AROUND SIEM REAP PROVINCE
I took a couple of days to observe traditional lifestyles in the villages lying outside Siem Reap. While much of that tradition was damaged or destroyed during the wars in Cambodia over the last thirty years, and especially during the Pol Pot era, a great deal is being revived. It reminds me of the scene around a volcano: great devastation at first, followed by the renewal and regrowth of the eco(social?)system. Many flowers are poking through the surface (though, as my friend pointed out, there are snakes in the grass, too!).
Foreign-Based NGO's Play a Major Role in Shaping the New Cambodian CultureScape: At Krousar Thmey, Orphans Learn the Ancient Art of Puppetry
Residents at Krousar Thmey's "Protection Center" Participate With Local Village Children in the Puppetry Workshop
Villages Lucky Enough to Be Able to Pump Water From the Ground Don't Have to Walk as Far to Get Their Daily Ration of the "Liquid Gold"
New Year's Celebrations in the Villages Include LOTS of Gambling
Another Betting Game
Spirit Houses Sometimes Are Modelled After Mount Meru, the Mythical Indian Mountain That Is the "Center of the Earth" and Was the Inspiration for the Central Stupa of Angkor Wat
Many Cambodians Originally Came From Vietnam; Some Live in This Fishing Village on Tonle Sap Near Siem Reap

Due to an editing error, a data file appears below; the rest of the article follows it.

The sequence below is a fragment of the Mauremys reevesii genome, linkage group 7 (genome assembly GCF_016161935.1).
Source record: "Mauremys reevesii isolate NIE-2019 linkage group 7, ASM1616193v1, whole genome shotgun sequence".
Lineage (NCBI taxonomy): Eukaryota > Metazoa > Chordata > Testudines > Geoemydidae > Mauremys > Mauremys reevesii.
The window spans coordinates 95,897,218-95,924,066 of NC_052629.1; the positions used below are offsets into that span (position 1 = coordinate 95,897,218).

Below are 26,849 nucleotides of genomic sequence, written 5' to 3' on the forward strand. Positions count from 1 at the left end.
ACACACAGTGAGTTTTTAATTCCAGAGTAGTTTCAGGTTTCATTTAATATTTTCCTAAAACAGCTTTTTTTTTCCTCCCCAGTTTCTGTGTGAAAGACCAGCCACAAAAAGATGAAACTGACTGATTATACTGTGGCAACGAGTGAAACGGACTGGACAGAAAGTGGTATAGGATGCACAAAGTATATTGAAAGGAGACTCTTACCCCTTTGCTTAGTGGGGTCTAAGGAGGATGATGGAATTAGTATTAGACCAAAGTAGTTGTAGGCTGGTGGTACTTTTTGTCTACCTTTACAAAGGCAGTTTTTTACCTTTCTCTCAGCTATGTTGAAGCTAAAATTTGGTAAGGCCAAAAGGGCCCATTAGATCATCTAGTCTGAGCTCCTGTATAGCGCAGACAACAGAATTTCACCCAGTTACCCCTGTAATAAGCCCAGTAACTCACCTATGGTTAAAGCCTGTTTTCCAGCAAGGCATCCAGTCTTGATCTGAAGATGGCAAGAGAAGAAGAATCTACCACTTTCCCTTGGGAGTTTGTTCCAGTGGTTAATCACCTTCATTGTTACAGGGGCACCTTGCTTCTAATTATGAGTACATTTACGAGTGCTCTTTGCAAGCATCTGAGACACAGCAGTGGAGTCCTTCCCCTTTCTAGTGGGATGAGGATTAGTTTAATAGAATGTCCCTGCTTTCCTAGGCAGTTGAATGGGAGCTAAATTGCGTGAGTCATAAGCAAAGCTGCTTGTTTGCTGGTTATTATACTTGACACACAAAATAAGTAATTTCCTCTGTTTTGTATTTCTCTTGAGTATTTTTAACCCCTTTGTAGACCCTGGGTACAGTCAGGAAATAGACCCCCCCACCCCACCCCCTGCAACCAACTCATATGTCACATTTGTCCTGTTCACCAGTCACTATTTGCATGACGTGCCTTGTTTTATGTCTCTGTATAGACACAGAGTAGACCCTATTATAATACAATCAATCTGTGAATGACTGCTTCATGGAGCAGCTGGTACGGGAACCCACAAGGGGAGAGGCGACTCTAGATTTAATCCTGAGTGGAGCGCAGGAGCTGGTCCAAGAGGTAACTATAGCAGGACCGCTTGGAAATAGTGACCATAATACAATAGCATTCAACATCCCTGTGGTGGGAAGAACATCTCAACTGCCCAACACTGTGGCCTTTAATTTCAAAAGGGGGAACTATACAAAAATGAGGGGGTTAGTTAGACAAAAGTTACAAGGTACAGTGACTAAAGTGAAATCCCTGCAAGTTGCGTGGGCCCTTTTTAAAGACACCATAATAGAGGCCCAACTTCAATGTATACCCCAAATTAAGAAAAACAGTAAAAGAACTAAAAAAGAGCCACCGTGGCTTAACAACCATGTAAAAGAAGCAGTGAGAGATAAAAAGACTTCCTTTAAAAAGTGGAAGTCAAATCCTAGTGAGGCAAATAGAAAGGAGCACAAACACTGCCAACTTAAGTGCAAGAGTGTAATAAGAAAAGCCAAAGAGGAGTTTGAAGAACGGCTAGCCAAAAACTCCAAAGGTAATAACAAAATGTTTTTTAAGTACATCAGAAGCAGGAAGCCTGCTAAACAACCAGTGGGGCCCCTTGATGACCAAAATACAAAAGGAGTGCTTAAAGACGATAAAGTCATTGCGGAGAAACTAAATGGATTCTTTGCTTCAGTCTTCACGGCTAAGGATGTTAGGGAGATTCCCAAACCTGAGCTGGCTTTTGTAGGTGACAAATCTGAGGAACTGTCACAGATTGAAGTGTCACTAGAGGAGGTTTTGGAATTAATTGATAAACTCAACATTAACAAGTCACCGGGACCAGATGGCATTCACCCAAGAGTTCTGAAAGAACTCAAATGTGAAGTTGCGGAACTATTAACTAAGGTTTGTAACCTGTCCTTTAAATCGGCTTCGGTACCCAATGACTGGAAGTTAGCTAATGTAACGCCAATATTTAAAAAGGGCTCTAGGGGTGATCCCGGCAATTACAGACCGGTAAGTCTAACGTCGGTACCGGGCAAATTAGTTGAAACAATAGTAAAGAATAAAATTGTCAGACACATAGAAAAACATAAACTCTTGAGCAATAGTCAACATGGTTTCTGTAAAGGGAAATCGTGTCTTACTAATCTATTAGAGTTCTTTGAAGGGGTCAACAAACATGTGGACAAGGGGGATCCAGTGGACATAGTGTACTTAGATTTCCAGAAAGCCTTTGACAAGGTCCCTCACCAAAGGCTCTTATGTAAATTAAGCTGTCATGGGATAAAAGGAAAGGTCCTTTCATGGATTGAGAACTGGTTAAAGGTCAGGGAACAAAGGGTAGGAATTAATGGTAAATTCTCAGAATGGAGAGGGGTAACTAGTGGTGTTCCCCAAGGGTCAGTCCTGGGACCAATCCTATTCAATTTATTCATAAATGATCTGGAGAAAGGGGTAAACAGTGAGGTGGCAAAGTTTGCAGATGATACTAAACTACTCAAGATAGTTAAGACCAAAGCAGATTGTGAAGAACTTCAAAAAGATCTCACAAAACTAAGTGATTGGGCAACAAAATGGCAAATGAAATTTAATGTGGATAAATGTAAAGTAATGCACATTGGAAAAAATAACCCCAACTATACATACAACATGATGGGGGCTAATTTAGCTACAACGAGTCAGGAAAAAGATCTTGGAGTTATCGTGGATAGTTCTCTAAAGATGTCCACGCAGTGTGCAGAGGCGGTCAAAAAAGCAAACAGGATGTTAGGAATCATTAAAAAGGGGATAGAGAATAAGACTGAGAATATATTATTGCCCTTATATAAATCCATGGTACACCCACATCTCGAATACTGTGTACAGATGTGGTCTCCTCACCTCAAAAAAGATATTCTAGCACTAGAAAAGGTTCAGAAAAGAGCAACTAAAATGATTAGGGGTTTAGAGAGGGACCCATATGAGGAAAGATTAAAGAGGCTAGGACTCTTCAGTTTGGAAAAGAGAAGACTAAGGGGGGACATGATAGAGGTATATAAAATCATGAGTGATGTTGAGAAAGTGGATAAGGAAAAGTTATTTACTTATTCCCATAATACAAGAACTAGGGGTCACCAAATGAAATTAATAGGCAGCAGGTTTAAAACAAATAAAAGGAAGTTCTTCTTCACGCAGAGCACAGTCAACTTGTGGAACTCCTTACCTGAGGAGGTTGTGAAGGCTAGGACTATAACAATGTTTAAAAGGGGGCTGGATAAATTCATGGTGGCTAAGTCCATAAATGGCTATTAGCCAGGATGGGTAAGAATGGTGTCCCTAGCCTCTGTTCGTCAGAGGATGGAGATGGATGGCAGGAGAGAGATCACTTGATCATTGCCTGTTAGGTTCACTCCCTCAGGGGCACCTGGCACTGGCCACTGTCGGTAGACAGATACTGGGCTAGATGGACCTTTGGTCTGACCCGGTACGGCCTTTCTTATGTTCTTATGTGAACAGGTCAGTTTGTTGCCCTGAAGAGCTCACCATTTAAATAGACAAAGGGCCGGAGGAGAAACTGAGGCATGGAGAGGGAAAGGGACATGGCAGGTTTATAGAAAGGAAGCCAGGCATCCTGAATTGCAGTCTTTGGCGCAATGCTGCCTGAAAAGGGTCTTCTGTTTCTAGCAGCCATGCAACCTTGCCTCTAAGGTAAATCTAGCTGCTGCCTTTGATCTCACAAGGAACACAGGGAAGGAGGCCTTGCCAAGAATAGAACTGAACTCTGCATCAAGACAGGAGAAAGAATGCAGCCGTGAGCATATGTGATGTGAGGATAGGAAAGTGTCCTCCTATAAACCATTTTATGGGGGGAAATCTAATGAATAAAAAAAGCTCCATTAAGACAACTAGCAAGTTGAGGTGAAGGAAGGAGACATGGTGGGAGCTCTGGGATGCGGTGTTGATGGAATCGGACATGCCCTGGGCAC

Fish Farms in the Village...
...Hold More Fish Than You Would Believe -- Testament to the Richness of Tonle Sap
Buddhist Offerings at a Small Makeshift Temple on the Shore of the Lake, Set Up for the New Year's Celebration
Traditional Music Accompanies the Ceremonies
The "Candle Bowls" Turn Into Receptacles for Offerings of Rice Made By Worshippers: The Rice Feeds Local Monks and the Poor
Buddhist Monks Sit on a Platform at the Front of the "Temporary Temple", Leading the Worshippers in Prayer
Dirt Mounds Are Arrayed in the Same Configuration As Angkor Wat's Stupas, With Four Smaller Mounds Set Up in a Square Around a Larger Central Mound
Worshippers Push Offerings of Incense, Candles and Money Into the Mounds
Other Offerings Are Made on Stands Like This
Back in the Countryside, Workers Gather Straw From Their Fields